Tuesday, July 3, 2007

SCRABBLE CAN BE FUN

Scrabble, that familiar board game has become a sport like chess and checkers, with tournaments, cash prizes and an entire subculture of Scrabble aficionadoes, with their own eccentric stars. The game was invented in 1931, by unemployed architect, Alfred Butts, from Poughkeepsie, NY, who called it "Lexico". Unfortunately, Butts' marketing skills were limited, and he gave the games away to his friends. He attempted to sell the game to the major game manufacturers Milton Bradley and Parker Brothers, but with no success.

He finally sold the game in 1948 to James Brunot who changed the name to Scrabble. Still, very few units were sold until Jack Straus, the Chairman of Macy's, had occasion to play the game while on vacation. Straus loved the game and ordered thousands of sets for Macy's and in 1952, Scrabble became the most popular game in America. Some well known fans of Scrabble today include Rosie O'Donnell, Mel Gibson, Madonna and her husband, Mr. Madonna, and Kylie Minogue.

In case you came from Mars and are not familiar with the game, Scrabble has a board with 100 tiles to be played. The tiles represent the English alphabet with 98 letters and 2 blanks which may be used for any letter. Points awarded for each letter are based on the frequency of that letter in the English language. For example, "E" is the most common letter, and there are 12 "E"'s in the game, each worth one point. The letters "Q" and "Z" are not common and each has only one tile worth 10 points, while the single "J" and "X" are worth 8 points each. To play, each player is dealt 7 tiles and must make intersecting words on a board like a free flowing crossword puzzle, and in doing so to accumulate the most points. Some of the spaces on the board have premiums for extra points such as double or triple letter and double or triple word. Thus, if you can land a "Q" on a triple letter space, you get 30 points. If you can make a word using all your 7 tiles, you get a bingo, which is worth 50 extra points.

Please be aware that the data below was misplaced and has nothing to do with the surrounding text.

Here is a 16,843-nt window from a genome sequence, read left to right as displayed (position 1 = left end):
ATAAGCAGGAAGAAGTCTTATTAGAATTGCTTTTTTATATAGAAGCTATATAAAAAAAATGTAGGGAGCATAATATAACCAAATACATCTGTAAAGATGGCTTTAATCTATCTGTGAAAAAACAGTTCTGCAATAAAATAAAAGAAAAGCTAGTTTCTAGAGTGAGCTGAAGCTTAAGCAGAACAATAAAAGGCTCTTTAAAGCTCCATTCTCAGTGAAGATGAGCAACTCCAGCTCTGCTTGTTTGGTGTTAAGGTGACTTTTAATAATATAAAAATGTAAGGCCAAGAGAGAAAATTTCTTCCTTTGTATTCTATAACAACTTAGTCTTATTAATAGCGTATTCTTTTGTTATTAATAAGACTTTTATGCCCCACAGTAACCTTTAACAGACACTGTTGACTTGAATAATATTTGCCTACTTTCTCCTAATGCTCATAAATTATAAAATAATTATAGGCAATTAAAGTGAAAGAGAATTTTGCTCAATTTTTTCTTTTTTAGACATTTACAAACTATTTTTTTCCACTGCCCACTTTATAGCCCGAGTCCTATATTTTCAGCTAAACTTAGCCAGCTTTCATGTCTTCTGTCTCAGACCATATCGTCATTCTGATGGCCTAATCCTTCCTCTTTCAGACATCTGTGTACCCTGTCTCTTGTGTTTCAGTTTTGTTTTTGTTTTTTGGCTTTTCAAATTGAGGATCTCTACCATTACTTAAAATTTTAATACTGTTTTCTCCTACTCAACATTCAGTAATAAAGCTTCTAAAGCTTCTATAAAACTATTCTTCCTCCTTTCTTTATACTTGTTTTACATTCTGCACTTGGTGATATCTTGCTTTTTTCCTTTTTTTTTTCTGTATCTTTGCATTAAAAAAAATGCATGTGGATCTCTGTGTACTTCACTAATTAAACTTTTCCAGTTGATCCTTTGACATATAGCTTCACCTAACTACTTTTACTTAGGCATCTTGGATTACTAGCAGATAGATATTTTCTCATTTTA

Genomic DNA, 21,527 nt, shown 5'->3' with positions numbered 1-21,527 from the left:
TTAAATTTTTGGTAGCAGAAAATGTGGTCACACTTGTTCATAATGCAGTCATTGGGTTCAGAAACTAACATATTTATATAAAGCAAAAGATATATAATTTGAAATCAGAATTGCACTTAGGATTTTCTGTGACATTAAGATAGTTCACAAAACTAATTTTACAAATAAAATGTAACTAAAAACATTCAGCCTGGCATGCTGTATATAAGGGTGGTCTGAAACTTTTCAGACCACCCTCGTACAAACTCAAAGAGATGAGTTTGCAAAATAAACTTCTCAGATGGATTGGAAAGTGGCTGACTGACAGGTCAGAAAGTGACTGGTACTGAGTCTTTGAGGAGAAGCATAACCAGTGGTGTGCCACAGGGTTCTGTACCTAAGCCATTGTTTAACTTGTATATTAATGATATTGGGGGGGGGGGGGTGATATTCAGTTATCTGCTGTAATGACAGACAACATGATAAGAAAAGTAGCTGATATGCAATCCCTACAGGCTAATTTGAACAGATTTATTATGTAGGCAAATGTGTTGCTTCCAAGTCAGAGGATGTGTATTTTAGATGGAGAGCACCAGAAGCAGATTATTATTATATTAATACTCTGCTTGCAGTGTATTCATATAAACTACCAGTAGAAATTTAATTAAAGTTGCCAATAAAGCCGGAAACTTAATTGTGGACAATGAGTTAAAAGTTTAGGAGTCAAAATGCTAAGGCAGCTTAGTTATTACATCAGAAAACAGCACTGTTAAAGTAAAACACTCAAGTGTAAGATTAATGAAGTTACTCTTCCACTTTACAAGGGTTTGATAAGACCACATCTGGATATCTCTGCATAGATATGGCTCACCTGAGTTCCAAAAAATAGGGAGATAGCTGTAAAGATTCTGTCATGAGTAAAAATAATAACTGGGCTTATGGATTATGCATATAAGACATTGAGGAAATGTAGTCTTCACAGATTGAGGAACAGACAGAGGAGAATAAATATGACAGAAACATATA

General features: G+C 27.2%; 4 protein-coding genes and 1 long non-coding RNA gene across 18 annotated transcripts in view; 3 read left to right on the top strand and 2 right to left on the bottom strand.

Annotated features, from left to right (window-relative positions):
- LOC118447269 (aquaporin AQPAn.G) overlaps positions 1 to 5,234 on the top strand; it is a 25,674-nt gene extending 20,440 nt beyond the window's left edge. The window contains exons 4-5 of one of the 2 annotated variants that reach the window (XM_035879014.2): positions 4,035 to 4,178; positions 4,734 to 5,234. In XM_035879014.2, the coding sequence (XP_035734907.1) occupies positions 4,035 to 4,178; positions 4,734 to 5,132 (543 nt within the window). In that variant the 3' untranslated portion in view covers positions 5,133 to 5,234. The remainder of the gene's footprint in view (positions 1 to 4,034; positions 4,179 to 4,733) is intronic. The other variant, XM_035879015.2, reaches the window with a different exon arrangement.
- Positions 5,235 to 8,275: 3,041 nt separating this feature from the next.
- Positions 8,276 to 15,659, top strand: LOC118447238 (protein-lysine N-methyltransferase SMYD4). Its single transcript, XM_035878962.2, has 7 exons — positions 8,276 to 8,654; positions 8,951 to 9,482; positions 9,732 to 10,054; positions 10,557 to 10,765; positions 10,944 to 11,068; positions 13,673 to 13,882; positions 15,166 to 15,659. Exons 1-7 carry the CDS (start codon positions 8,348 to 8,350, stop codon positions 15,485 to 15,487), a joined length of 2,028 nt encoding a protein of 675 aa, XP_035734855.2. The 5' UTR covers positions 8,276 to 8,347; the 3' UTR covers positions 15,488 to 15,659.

A player's success in a Scrabble tournament is determined by his ability to memorize anagrams, all the 2 and 3 letter words, all words with "Q" and no "U", and other strange letter combinations. While I learned in school that no words exist with "Q" and no "U", the Scrabble Dictionary lists at least 20, which appear to be foreign words which have liberally entered the English language. Examples are:
qanat, qat, qaid, qoph, faqir, tranq, qindar, qintar, qwerty, qi, suq, umiaq, burqa and sheqel. The above spellings are creative, as the "Q" in many of those words can be substituted with "K". I defy anyone to use those words in a sentence. Since there is no committee which decides which words enter the English language, the Scrabble people borrow foreign words to invent new English words to use in the game. A word is defined to include words found in at least one of ten editions of five major U.S. college dictionaries.

There are numerous unacceptable words which people use and may yet enter the English language, such as brainiacs, duh, est, flashcard, gonna, gotta, lemme, newbie, piercings, rainman, and unenjoyable (with only 7 tiles in your rack this one would be tough).